If there are two things we love here in America (and elsewhere, too), it’s our gluten and our alcohol. But these two foods could be potentially harming your health and causing unwanted digestive issues.
In this article we’re going to make the case for significantly reducing or completely eliminating gluten and alcohol from the diet in order to heal the body from a health condition known as leaky gut or intestinal permeability.
The gluten-free fad has certainly picked up some steam in the last few years. As of 2017, it was estimated that about 3.1 million people are trying to ditch gluten. And about 72% of those people were non-celiac.
But I have to wonder if they even know why, or if they’re just doing it because they have been told it’s healthy, or will help them lose weight. Don’t get me wrong, it certainly can help in that area, but I also believe it’s important to understand our relationship with gluten and to know exactly what we gain from eliminating it.
We should be eliminating it because it makes us feel better and can improve our health, not because we’re following another fad train. Chances are if you’re just eliminating it because “everyone else is doing it” you may struggle with relapsing or you may even be resentful. And you may swap your gluten out for gluten free processed foods and treats that are still lacking in nutrients, cause inflammation and lead to weight gain over time.
So, with that in mind, here’s some food for thought: every degenerative disease is a disease of inflammation.
This isn’t exactly new information. We know that modern chronic diseases that are degenerative in nature are a result of inflammation, which can be a result of poor food choices, high stress, environmental toxins, and lack of adequate exercise and movement, among other lifestyle factors.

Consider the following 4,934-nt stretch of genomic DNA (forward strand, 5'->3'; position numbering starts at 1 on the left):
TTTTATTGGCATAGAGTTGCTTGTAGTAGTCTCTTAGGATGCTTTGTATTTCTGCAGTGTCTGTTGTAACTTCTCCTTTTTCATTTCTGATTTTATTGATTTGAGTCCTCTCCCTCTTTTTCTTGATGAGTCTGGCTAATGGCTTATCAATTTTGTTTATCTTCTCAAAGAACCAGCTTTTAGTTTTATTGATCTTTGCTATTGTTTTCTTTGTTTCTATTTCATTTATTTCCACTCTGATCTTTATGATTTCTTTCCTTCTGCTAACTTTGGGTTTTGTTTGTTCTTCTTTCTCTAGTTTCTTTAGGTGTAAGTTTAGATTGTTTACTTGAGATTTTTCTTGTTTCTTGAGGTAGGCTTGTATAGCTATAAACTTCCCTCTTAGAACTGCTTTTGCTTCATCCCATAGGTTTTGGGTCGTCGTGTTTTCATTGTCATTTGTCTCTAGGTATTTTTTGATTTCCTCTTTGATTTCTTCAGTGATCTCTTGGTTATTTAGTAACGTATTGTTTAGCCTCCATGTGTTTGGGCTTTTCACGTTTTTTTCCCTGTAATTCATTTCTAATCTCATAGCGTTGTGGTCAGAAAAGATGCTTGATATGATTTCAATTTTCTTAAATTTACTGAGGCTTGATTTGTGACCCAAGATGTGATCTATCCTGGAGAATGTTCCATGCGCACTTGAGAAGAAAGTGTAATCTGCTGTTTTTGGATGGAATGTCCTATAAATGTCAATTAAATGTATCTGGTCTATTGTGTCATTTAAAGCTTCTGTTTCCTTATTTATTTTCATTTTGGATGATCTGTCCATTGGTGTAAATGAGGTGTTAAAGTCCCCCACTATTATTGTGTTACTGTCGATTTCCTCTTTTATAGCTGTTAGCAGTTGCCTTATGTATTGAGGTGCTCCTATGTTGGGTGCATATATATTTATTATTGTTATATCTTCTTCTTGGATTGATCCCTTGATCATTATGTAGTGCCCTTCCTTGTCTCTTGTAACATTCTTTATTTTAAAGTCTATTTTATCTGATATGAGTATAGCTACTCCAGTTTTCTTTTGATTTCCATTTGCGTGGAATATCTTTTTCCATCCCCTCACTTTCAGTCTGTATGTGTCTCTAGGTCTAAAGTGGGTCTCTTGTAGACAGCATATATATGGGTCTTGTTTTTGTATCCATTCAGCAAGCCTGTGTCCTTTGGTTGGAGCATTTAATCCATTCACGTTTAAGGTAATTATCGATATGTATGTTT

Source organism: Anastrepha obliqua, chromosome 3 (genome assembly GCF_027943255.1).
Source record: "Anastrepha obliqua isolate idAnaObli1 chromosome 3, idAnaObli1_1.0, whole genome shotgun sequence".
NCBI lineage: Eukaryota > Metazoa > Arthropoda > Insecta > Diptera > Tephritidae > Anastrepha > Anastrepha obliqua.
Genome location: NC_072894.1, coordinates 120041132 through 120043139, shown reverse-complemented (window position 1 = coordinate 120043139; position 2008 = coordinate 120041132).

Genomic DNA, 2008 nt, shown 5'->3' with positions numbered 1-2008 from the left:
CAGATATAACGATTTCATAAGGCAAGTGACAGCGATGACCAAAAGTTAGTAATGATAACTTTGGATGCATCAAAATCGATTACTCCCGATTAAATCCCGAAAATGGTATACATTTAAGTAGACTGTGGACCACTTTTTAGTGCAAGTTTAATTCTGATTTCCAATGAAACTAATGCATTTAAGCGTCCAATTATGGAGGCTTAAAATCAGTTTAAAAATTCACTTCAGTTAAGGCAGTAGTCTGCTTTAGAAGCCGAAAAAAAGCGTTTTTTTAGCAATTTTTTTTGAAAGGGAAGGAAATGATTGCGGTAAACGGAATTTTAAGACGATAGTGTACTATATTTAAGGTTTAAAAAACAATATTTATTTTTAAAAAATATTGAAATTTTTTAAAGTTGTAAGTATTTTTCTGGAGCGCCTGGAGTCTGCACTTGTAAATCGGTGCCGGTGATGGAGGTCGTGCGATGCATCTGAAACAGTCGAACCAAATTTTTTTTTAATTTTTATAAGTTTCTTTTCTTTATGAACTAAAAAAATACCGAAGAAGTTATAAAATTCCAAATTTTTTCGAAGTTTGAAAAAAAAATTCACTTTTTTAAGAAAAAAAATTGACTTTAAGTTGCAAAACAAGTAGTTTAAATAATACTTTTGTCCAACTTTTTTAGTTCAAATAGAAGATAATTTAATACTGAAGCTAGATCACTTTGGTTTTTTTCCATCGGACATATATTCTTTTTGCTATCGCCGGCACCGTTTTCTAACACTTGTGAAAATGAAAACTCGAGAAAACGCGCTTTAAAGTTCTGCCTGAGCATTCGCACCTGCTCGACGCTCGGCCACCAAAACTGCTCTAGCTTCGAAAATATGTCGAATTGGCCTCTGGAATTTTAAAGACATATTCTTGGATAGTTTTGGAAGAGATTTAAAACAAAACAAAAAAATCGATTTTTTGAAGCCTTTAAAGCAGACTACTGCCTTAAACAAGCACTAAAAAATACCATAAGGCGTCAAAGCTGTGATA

These neurological and degenerative disorders like Alzheimer’s/dementia, multiple sclerosis, osteoarthritis and Parkinson’s disease are actually autoimmune disorders. An autoimmune disorder is where the body’s immune system starts attacking itself. This leads to degeneration of tissues, muscles, the brain, the gut, etc. depending on which specific autoimmune condition it is.
Our body’s immune system is essentially “over responding” to what it thinks are foreign invaders but are actually healthy normal substances. Eventually, our cells begin to attack themselves, which is what we generally mean when we talk about autoimmune conditions. And from here, the floodgates for myriad other chronic diseases like arthritis, asthma, autism, chronic fatigue syndrome, depression, metabolic disorders, skin disorders, thyroid problems, and weight loss resistance are opened.
Conventional medicine will likely tell you that your autoimmune illness is 1. genetic and 2. untreatable. While it’s true that you can’t fully “cure” an autoimmune disease, you can control it (or put it into remission) with diet and lifestyle changes.
In fact, genetics account for only 30% of autoimmune disease. The rest (70%) is due to environmental factors such as diet, lifestyle and toxins — things we can control.
Genetics load the gun, but our choices pull the trigger. And we know that wheat is the most common source of inflammation in the Western diet.
It is now estimated that over 3 million people in the U.S. suffer from Celiac disease, an autoimmune condition where individuals experience an immune response to gluten. Even worse, about 80% of these people are undiagnosed and are needlessly suffering in the dark.
So where does leaky gut come into play here? A famous study by Alessio Fasano, an Italian pediatric gastroenterologist and prolific researcher on the gut and autominuity connection, found that the active protein in wheat, gliadin, causes transient leaky gut. This means that every time we consume gluten the barrier of our intestinal lining opens up. But the most shocking part of this revelation was that transient leaky gut was present in everyone who consumed gluten.
This below image shows a healthy gut (left) vs a leaky gut (right).
If you need a quick refresher on leaky gut, check out my blog here that outlines what it is and how to know if you may be suffering from it. But essentially, this is when the mucosal lining of the intestines is breached, and food, toxins, and other particles seep into the bloodstream where they don’t belong, causing systemic inflammation and downstream health effects.
Now, in the absence of gluten, the study showed that the intestinal barrier can repair itself, but repeated exposure to gluten leads to systemic leaky gut, which opens the floodgates for digestive and mental/mood disorders, food sensitivities, joint pain, persistent skin rashes like eczema, and more severely, degenerative neurological and autoimmune disorders.